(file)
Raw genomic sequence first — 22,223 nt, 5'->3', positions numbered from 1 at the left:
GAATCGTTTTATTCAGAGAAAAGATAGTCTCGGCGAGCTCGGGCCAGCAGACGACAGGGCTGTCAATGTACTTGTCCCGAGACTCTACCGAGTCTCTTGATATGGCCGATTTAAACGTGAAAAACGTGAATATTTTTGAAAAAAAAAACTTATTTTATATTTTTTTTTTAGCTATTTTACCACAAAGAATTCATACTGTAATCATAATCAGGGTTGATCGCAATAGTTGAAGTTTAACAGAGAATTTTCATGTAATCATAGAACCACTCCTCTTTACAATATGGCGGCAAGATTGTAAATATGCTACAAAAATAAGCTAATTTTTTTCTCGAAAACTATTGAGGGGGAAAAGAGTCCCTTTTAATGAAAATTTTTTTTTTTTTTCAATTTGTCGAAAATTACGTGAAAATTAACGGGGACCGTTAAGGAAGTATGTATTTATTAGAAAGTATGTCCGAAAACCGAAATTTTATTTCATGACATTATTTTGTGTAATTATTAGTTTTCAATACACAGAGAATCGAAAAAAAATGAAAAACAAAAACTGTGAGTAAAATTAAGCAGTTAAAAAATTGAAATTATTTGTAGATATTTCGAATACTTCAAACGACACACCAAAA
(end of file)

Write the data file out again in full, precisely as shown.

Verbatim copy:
Raw genomic sequence first — 22,223 nt, 5'->3', positions numbered from 1 at the left:
GAATCGTTTTATTCAGAGAAAAGATAGTCTCGGCGAGCTCGGGCCAGCAGACGACAGGGCTGTCAATGTACTTGTCCCGAGACTCTACCGAGTCTCTTGATATGGCCGATTTAAACGTGAAAAACGTGAATATTTTTGAAAAAAAAAACTTATTTTATATTTTTTTTTTAGCTATTTTACCACAAAGAATTCATACTGTAATCATAATCAGGGTTGATCGCAATAGTTGAAGTTTAACAGAGAATTTTCATGTAATCATAGAACCACTCCTCTTTACAATATGGCGGCAAGATTGTAAATATGCTACAAAAATAAGCTAATTTTTTTCTCGAAAACTATTGAGGGGGAAAAGAGTCCCTTTTAATGAAAATTTTTTTTTTTTTTCAATTTGTCGAAAATTACGTGAAAATTAACGGGGACCGTTAAGGAAGTATGTATTTATTAGAAAGTATGTCCGAAAACCGAAATTTTATTTCATGACATTATTTTGTGTAATTATTAGTTTTCAATACACAGAGAATCGAAAAAAAATGAAAAACAAAAACTGTGAGTAAAATTAAGCAGTTAAAAAATTGAAATTATTTGTAGATATTTCGAATACTTCAAACGACACACCAAAA